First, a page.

Deep learning has been widely recognized as the representative advances of machine learning or artificial intelligence in general nowadays [1,2]. This can be attributed to the recent breakthroughs made by deep learning on a series of challenging applications. A deep-learning approach improves the accuracy rate of face recognition to be higher than 99%, beating the human level [3]. For speech recognition and machine translation, deep learning is approaching the performance level of a simultaneous interpreter [4]. For the game of ‘go’, it successfully beats the human world champion [5]. For diagnosis of some specific diseases, it has matched the level of medium or senior professional physicians [6]. Until now, it has been hard to find areas in which the deep-learning technique has not been tried in their respective tasks. One can observe that these breakthroughs always take place in large IT companies or specialized R&D institutes, such as Google, Microsoft, Facebook, etc. This is because deep-learning applications require some prerequisites, such as a huge volume of labeled data, sufficient computational resources and the engineering experiences in determining the network topology, including the number of layers, number of neurons per layer and non-linear transforms of neurons. Due to these prerequisites, it requires sufficient knowledge and engineering experience in neural network design, and takes a long time in accumulating and labeling data. Professional IT companies and specialized R&D institutions can obviously match these requirements. Figure 1. View largeDownload slide Model-driven deep-learning approach. Figure 1. View largeDownload slide Model-driven deep-learning approach. With the arrival of the big data era, data requirements are gradually no longer an obstacle (at least for many areas), but the determination of network topology is still a bottleneck. This is mainly due to the lack of theoretical understandings of the relationship between the network topology and performance. In the current state, the selection of network topology is still an engineering practice instead of scientific research, leading to the fact that most of the existing deep-learning approaches lack theoretical foundations. The difficulties in network design and its interpretation, and a lack of understanding in its generalization ability are the common limitations of the deep-learning approach. These limitations may prevent its widespread use in the trends of ‘standardization, commercialization’ of machine learning and artificial intelligence technology. A natural question is whether we can design network topology with theoretical foundations, and make the network structure explainable and predictable. We believe that it is possible to provide a positive answer to this question through combing the model-driven approach and data-driven deep-learning approach. Here we take the deep-learning approach as a data-driven approach because it uses a standard network architecture as a black box, heavily relying on huge data to train the black box. In contrast, the model-driven approach here refers to the method using a model (e.g. a loss function) constructed based on the objective, physical mechanism and domain knowledge for a specific task. A prominent feature of the model-driven approach is that, when the model is sufficiently accurate, the solution can be generally expected to be optimal, and the minimization algorithm is commonly deterministic. A fatal flaw of the model-driven approach lies in the difficulty in accurately modeling for a specific task in real applications, and sometimes the pursuit of accurate modeling is a luxury expectation. In recent years, we have studied and implemented a series of model-driven deep-learning methods [7–10] combining the modeling-based and deep-learning-based approaches, which showed their feasibilities and effectiveness in real applications. Given a specific task, the basic procedures of our model-driven deep-learning method are shown in Fig. 1 and explained as follows: A model family is first constructed based on the task backgrounds (e.g. objective, physical mechanism and prior knowledge). The model family is a family of functions with a large set of unknown parameters, amounting to the hypothesis space in machine learning. Differently from the accurate model in the model-driven approach, this model family only provides a very rough and broad definition of the solution space. It has the advantage of a model-driven approach but greatly reduces the pressure of accurate modeling. An algorithm family is then designed for solving the model family and the convergence theory of the algorithm family is established. The algorithm family refers to the algorithm with unknown parameters for minimizing the model family in the function space. The convergence theory should include the convergence rate estimation and the constraints on the parameters that assure the convergence of the algorithm family. The algorithm family is unfolded to a deep network with which parameter learning is performed as a deep-learning approach. The depth of the network is determined by the convergence rate estimation of the algorithm family. The parameter space of the deep network is determined by the parameter constraints. All the parameters of the algorithm family are learnable. In this way, the topology of the deep network is determined by the algorithm family, and the deep network can be trained through back-propagation. Figure 2. View largeDownload slide Topology of ADMM-Net [7]: given under-sampled k-space data, it outputs the reconstructed MRI image after T stages of processing. Figure 2. View largeDownload slide Topology of ADMM-Net [7]: given under-sampled k-space data, it outputs the reconstructed MRI image after T stages of processing. Taking [7] as an example, we apply the above model-driven deep-learning approach to compressive sensing magnetic resonance imaging (CS-MRI), i.e. recovering the high-quality MR image using sub-sampled k-space data lower than the Nyquist rate. The model family is defined as: \begin{eqnarray} \hat{x} &=& \arg \,{\min _x}\left\{ \frac{1}{2}\left\| {Ax - y} \right\|_2^2 \right.\nonumber\\ &&\left.+\, \sum\nolimits_{l = 1}^L {{\lambda _l}g({D_l}x)} \right\}, \end{eqnarray} (1)where A = PF is the measurement matrix, P is the sampling matrix, F is the Fourier transform matrix, Dl is linear transform for convolution, g( · ) is the regularization function, λl is the regularization parameter and L is the number of linear transforms. All the parameters of (Dl, g, λl, L) are unknown and reflect the uncertainty in modeling (notice that these parameters are known and fixed in traditional CS-MRI models). According to the ADMM (Alternating Direction Method of Multipliers) method, the algorithm family for solving the model family can be designated as: {{ \begin{eqnarray} \left\{ {\begin{array}{@{}*{1}{l}@{}} {x^{( n)}} = {F^T}\ {{\left( {{P^T}P + {\sum _l}{\rho _l}FD_l^T{D_l}{F^T}} \right)}^{ - 1}}\\ \times \left[ {{P^T}y + {\sum _l}{\rho _l}FD_l^T\left( {z_l^{( {n - 1})} + \beta _l^{( {n - 1} )}} \right)} \right]\nonumber\\ {{z_l}^{( n )} = {\rm{\ }}S\left( {{D_l}{x^{( n )}} + \beta _l^{( {n - 1} )};\frac{{{\lambda _l}}}{{{\rho _l}}}} \right)}\nonumber\\ {\beta _l^{( n )} = \beta _l^{( {n - 1} )}{\rm{\ }} + {\eta _l}\left( {{D_l}{x^{( n )}} - {z_l}^{( n )}} \right)} \end{array},} \right.\!\!\!\!\!\!\\ \end{eqnarray}}} (2)where S( · ) is a non-linear transform relating to g( · ). According to the ADMM convergence theory, this algorithm is linearly convergent. By unfolding the algorithm family to a deep network, we design an ADMM-Net composed of T successive stages, as shown in Fig. 2. Each stage consists of a reconstruction layer (R), a convolution layer (C), a non-linear transform layer (Z) and a multiplier update layer (M). We learn the parameters of (S, Dl, λl, ρl, ηl) using a back-propagation algorithm. In [7], we reported the state-of-the-art CS-MRI results using this model-driven deep-learning method. The above model-driven deep-learning approach obviously retains the advantages (i.e. determinacy and theoretical soundness) of the model-driven approach, and avoids the requirement for accurate modeling. It also retains the powerful learning ability of the deep-learning approach, and overcomes the difficulties in network topology selection. This makes the deep-learning approach designable and predictable, and it balances well versatility and pertinence in real applications. We point out that the model-driven approach and data-driven approach are not opposed to each other. If the model is accurate, it provides the essential description of the problem solutions, from which infinite ideal samples can be generated, and vice versa: when the sufficient samples are provided, the model of the problem is fully (but in discretized form) represented. This is the essential reason for the effectiveness of the model-driven deep-learning approach. Please refer to [2,8] for the previous investigations of the model-driven deep-learning approach. The recent advances can be found in [7,9–11]. Most of these successful applications lie in the inverse problems in imaging sciences, for which there exists domain knowledge that can be well modeled in the model family. We believe that this model-driven deep-learning approach can be widely applied to the applications where we can design the model family by incorporating domain knowledge and then the deep architecture can be correspondingly designed following the above procedures. References 1. LeCun Y, Bengio Y, Hinton G. Nature 2015; 521: 436– 44. CrossRef Search ADS PubMed 2. Gregor K, LeCun Y. ICML 2010. 3. Schroff F, Kalenichenko D, Philbin J. CVPR 2015. 4. Yonghui W, Schuster M, Zhifeng Chen et al. arXiv:1609.08144, 2016. 5. Silver D, Aja Huang, Chris J. Maddison et al. Nature 2016; 529: 484– 9. CrossRef Search ADS PubMed 6. Gulshan V, Peng L, Coram M et al. Jama 2016; 316: 2402– 10. CrossRef Search ADS PubMed 7. Yang Y, Sun J, Li H et al. NIPS 2016. 8. Sun J, Tappen M. CVPR 2011. 9. Sun J, Tappen M. IEEE T Image Process 2013; 22: 402– 8. CrossRef Search ADS 10. Sun J, Sun J, Xu Z. IEEE T Image Process 2015; 24: 4148– 59. CrossRef Search ADS 11. Sprechmann P, Bronstein AM, Sapiro G. IEEE TPAMI 2015; 37: 1821– 33. CrossRef Search ADS © The Author(s) 2017. Published by Oxford University Press on behalf of China Science Publishing & Media Ltd. All rights reserved. For permissions, please e-mail: journals.permissions@oup.com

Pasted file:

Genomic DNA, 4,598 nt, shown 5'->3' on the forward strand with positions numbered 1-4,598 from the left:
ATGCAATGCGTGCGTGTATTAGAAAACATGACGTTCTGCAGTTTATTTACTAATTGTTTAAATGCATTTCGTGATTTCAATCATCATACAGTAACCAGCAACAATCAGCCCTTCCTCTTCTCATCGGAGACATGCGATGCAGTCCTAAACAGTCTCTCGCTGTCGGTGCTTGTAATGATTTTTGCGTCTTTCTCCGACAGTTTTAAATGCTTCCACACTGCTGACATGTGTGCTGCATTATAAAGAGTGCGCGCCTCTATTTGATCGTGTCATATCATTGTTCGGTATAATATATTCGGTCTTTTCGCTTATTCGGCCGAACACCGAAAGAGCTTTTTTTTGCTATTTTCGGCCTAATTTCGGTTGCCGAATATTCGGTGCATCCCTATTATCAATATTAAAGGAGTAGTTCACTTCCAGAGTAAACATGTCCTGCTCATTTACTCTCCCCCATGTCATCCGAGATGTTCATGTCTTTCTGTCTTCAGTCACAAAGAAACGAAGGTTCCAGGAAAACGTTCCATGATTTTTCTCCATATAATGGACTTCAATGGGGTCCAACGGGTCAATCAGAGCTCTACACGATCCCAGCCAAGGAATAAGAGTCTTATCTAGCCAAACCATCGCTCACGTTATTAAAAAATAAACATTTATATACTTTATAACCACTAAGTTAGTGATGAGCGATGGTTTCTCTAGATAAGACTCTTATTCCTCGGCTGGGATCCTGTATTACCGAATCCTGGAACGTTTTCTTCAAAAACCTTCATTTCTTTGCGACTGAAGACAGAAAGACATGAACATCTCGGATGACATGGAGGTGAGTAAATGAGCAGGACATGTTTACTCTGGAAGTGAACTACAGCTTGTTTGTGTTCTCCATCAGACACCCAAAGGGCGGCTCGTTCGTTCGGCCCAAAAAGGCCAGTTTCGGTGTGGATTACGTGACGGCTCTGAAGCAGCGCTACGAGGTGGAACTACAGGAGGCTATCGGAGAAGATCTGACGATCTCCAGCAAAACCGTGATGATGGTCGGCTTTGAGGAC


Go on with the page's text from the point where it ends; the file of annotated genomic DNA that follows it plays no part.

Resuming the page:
National Science Review – Oxford University Press

**Published: ** Jan 1, 2018